skunk-090916.jpg

Alderman Ann Rainey, 8th Ward, complained at Monday’s City Council meeting about an invasion of skunks in her ward.

She said the city needs a new policy to deal with skunk overpopulation

And, less than two days later, the city staff has responded — with a news release.

It seems, from the release, that the problem is us. People are letting their yards and buildings become desirable homes for skunks.

The release says …

Skunks will burrow under sheds, homes, businesses, porches, decks, crawlspaces and woodpiles to create a home. They will enter foundation openings to get to these spots or create a skunk holes themselves.

One way in which skunks can be abated from your property is by exclusion. Exclusion in this case is the elimination of all possible sites of habituation where they might make their dens. Remove the den sites under and around structures such as garages and homes.

Now here’s where it gets fun, with details about how to evict the skunks …

Seal all possible entrances along the foundation, but leave the main burrow entrance open. Sprinkle a thin layer of flour two feet in circumference on the ground in front of the opening. After dark, examine the flour for tracks that indicate the skunk has left to feed. If tracks are not present, reexamine in about an hour.

After the den is empty, cover the remaining entrance immediately. Cover all openings with wire mesh, sheet metal or concrete. Bury fencing 1- 1/2 to two feet in areas where skunks could gain access by digging. Reopen one of the entrances the next day for one hour after dark to allow any remaining skunks to exit before permanently sealing the entrance particularly in the months of May and June when baby skunks may still be in the den.

The release goes on to suggest that residents “always keep outside garbage cans tightly sealed.” That’ll be a neat trick in Evanston with our city-issued garbage carts that are full of holes. I bet you thought all those holes were gnawed by sqirrels. Maybe they’ve actually had help from the skunks.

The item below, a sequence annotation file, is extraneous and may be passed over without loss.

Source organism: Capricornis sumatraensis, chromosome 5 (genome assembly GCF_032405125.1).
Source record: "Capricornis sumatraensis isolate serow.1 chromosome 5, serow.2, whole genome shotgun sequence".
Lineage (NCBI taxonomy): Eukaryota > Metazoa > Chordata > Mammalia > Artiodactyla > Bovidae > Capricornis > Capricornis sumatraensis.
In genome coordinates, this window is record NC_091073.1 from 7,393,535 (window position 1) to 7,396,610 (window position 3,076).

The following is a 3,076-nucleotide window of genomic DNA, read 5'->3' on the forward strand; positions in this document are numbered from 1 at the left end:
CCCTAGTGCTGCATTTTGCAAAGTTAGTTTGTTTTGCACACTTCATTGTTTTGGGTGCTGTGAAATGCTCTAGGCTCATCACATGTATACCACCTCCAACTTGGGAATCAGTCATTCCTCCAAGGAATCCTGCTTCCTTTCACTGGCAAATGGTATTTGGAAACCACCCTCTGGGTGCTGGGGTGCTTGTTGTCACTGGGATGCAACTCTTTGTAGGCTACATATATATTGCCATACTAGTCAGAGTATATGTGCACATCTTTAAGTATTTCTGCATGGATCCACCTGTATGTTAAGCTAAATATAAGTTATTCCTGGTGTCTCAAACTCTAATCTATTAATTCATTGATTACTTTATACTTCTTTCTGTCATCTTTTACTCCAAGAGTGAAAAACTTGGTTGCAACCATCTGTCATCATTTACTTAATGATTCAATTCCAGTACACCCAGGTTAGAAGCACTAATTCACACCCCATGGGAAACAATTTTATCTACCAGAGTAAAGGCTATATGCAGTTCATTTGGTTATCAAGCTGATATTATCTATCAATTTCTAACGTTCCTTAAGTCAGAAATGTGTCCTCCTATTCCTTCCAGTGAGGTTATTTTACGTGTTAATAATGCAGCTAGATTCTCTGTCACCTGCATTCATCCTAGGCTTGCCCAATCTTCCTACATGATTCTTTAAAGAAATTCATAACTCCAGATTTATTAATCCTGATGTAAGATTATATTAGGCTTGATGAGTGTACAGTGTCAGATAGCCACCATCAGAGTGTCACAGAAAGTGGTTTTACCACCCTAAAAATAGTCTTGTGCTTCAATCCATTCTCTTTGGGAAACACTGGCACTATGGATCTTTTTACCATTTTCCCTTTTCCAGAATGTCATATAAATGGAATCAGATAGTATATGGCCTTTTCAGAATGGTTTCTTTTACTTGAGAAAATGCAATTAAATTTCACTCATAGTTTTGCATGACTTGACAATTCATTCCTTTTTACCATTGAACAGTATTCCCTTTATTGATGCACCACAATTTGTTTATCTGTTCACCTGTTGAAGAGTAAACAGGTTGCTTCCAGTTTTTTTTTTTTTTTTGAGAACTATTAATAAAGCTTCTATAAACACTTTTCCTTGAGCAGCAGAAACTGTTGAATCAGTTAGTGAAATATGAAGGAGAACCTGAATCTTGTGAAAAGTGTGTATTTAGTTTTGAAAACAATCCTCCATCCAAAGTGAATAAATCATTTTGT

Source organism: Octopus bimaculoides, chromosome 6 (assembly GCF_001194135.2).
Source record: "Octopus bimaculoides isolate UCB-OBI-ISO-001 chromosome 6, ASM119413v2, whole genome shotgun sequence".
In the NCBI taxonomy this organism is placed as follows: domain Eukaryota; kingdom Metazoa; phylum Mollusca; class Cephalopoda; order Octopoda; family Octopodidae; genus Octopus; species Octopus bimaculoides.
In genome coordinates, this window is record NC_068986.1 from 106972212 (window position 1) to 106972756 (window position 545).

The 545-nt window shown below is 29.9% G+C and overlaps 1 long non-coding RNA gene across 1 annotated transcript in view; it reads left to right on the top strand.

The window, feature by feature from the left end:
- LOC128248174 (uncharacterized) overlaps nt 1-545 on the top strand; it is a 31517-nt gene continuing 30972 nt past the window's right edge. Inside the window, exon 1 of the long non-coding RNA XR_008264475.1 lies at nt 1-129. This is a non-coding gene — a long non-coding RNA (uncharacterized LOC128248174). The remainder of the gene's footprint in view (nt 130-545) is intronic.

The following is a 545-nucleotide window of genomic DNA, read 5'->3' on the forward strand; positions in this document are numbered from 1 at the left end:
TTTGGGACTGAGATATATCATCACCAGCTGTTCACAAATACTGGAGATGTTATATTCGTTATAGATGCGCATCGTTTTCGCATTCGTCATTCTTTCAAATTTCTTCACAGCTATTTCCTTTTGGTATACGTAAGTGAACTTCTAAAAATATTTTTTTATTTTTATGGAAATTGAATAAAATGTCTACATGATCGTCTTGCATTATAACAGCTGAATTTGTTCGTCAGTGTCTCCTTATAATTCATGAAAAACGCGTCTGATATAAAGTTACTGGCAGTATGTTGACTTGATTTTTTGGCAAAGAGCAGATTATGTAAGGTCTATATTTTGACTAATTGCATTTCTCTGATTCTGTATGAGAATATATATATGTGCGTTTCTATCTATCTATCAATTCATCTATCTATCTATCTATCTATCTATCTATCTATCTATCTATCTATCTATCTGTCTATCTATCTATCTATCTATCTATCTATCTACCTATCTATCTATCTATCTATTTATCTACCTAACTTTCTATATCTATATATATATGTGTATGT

And, unless you want to feed the skunks, the release says, don’t leave pet food outdoors.

The release dances around the issue of whether you can expect city workers to get themselves involved in the smelly business of actually removing any skunks …

The Evanston Police Department monitors complaints regarding wildlife. If a particular neighborhood experiences an inordinate amount of calls, the Animal Control Bureau staff shares this information with the Health and Human Services Department and other appropriate city staff.

Identified areas can then be canvassed with informational flyers sharing tips about how to control a wildlife problem. Animal Control staff can also focus their efforts in the area.

Another possible solution would be to contact the Animal Control Bureau for other methods to safely remove wildlife from residential or business properties. For further information, contact Animal Control at 847/866-5080.

Above: Skunk photo from Wikipedia, which says skunks will eat almost anything.

Bill Smith is the editor and publisher of Evanston Now.

Join the Conversation

1 Comment

  1. Addressing the issue by press
    Addressing the issue by press release. Now that is the cost concience, sustainable, small carbon footprint approach we like to see in Evanston.

    But then I agree with the implication of the reaction. The skunk population is going to grow to the level which is sustainable by the environment. Modifying the environment will be far more effective than extermination attempts. That is, unless they change the city ordinance to allow us to shoot the critters.

Leave a comment
The goal of our comment policy is to make the comments section a vibrant yet civil space. Treat each other with respect — even the people you disagree with. Whenever possible, provide links to credible documentary evidence to back up your factual claims.

Your email address will not be published.